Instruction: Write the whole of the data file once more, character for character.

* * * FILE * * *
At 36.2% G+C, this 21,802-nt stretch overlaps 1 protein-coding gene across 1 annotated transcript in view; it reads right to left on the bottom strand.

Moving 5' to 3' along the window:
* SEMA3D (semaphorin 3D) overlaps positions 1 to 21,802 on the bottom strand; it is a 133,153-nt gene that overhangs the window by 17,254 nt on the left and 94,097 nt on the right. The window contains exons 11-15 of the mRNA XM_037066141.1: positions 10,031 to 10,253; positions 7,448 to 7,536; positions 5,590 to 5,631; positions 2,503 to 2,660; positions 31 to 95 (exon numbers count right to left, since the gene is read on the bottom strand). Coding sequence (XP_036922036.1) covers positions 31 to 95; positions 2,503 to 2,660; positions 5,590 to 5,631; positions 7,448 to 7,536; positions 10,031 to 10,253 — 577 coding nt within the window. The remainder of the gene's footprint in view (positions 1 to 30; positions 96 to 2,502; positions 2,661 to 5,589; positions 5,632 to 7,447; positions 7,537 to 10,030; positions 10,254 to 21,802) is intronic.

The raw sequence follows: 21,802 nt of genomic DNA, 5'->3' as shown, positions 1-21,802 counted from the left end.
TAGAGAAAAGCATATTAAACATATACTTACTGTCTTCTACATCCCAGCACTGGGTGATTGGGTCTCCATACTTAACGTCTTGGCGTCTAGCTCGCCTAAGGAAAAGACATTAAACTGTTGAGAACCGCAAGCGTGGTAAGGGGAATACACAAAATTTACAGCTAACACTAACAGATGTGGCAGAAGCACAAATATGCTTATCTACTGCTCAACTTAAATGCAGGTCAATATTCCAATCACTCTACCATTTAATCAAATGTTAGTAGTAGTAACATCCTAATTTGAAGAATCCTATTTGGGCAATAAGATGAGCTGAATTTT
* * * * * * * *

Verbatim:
At 36.2% G+C, this 21,802-nt stretch overlaps 1 protein-coding gene across 1 annotated transcript in view; it reads right to left on the bottom strand.

Moving 5' to 3' along the window:
* SEMA3D (semaphorin 3D) overlaps positions 1 to 21,802 on the bottom strand; it is a 133,153-nt gene that overhangs the window by 17,254 nt on the left and 94,097 nt on the right. The window contains exons 11-15 of the mRNA XM_037066141.1: positions 10,031 to 10,253; positions 7,448 to 7,536; positions 5,590 to 5,631; positions 2,503 to 2,660; positions 31 to 95 (exon numbers count right to left, since the gene is read on the bottom strand). Coding sequence (XP_036922036.1) covers positions 31 to 95; positions 2,503 to 2,660; positions 5,590 to 5,631; positions 7,448 to 7,536; positions 10,031 to 10,253 — 577 coding nt within the window. The remainder of the gene's footprint in view (positions 1 to 30; positions 96 to 2,502; positions 2,661 to 5,589; positions 5,632 to 7,447; positions 7,537 to 10,030; positions 10,254 to 21,802) is intronic.

The raw sequence follows: 21,802 nt of genomic DNA, 5'->3' as shown, positions 1-21,802 counted from the left end.
TAGAGAAAAGCATATTAAACATATACTTACTGTCTTCTACATCCCAGCACTGGGTGATTGGGTCTCCATACTTAACGTCTTGGCGTCTAGCTCGCCTAAGGAAAAGACATTAAACTGTTGAGAACCGCAAGCGTGGTAAGGGGAATACACAAAATTTACAGCTAACACTAACAGATGTGGCAGAAGCACAAATATGCTTATCTACTGCTCAACTTAAATGCAGGTCAATATTCCAATCACTCTACCATTTAATCAAATGTTAGTAGTAGTAACATCCTAATTTGAAGAATCCTATTTGGGCAATAAGATGAGCTGAATTTT